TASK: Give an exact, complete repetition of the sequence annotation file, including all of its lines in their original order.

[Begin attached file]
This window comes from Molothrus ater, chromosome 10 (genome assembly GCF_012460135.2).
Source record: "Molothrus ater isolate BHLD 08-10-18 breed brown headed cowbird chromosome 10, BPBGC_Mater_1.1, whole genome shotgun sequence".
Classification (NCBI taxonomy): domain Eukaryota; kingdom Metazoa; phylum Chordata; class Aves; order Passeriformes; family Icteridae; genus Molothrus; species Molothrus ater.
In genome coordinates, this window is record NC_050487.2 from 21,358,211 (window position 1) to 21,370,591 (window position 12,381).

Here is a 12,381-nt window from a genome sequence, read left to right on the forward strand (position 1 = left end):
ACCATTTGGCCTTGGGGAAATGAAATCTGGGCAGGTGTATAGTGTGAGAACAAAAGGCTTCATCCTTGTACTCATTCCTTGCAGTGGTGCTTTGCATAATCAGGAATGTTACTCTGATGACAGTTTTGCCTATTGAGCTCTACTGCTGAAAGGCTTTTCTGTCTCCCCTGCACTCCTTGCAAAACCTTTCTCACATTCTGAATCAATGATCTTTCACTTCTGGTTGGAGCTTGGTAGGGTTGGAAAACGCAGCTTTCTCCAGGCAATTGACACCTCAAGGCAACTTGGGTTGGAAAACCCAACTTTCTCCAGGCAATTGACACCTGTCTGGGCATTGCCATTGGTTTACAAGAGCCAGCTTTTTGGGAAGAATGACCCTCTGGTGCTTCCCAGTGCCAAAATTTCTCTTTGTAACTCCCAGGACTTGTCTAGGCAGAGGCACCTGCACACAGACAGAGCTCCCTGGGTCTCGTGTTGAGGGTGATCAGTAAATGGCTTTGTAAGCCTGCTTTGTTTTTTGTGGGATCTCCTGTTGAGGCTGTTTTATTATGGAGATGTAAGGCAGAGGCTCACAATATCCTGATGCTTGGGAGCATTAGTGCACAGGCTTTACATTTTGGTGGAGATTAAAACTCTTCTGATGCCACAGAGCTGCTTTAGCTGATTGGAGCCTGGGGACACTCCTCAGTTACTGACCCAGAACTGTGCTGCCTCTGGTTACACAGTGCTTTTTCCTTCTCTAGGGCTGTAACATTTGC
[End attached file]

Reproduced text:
This window comes from Molothrus ater, chromosome 10 (genome assembly GCF_012460135.2).
Source record: "Molothrus ater isolate BHLD 08-10-18 breed brown headed cowbird chromosome 10, BPBGC_Mater_1.1, whole genome shotgun sequence".
Classification (NCBI taxonomy): domain Eukaryota; kingdom Metazoa; phylum Chordata; class Aves; order Passeriformes; family Icteridae; genus Molothrus; species Molothrus ater.
In genome coordinates, this window is record NC_050487.2 from 21,358,211 (window position 1) to 21,370,591 (window position 12,381).

Here is a 12,381-nt window from a genome sequence, read left to right on the forward strand (position 1 = left end):
ACCATTTGGCCTTGGGGAAATGAAATCTGGGCAGGTGTATAGTGTGAGAACAAAAGGCTTCATCCTTGTACTCATTCCTTGCAGTGGTGCTTTGCATAATCAGGAATGTTACTCTGATGACAGTTTTGCCTATTGAGCTCTACTGCTGAAAGGCTTTTCTGTCTCCCCTGCACTCCTTGCAAAACCTTTCTCACATTCTGAATCAATGATCTTTCACTTCTGGTTGGAGCTTGGTAGGGTTGGAAAACGCAGCTTTCTCCAGGCAATTGACACCTCAAGGCAACTTGGGTTGGAAAACCCAACTTTCTCCAGGCAATTGACACCTGTCTGGGCATTGCCATTGGTTTACAAGAGCCAGCTTTTTGGGAAGAATGACCCTCTGGTGCTTCCCAGTGCCAAAATTTCTCTTTGTAACTCCCAGGACTTGTCTAGGCAGAGGCACCTGCACACAGACAGAGCTCCCTGGGTCTCGTGTTGAGGGTGATCAGTAAATGGCTTTGTAAGCCTGCTTTGTTTTTTGTGGGATCTCCTGTTGAGGCTGTTTTATTATGGAGATGTAAGGCAGAGGCTCACAATATCCTGATGCTTGGGAGCATTAGTGCACAGGCTTTACATTTTGGTGGAGATTAAAACTCTTCTGATGCCACAGAGCTGCTTTAGCTGATTGGAGCCTGGGGACACTCCTCAGTTACTGACCCAGAACTGTGCTGCCTCTGGTTACACAGTGCTTTTTCCTTCTCTAGGGCTGTAACATTTGC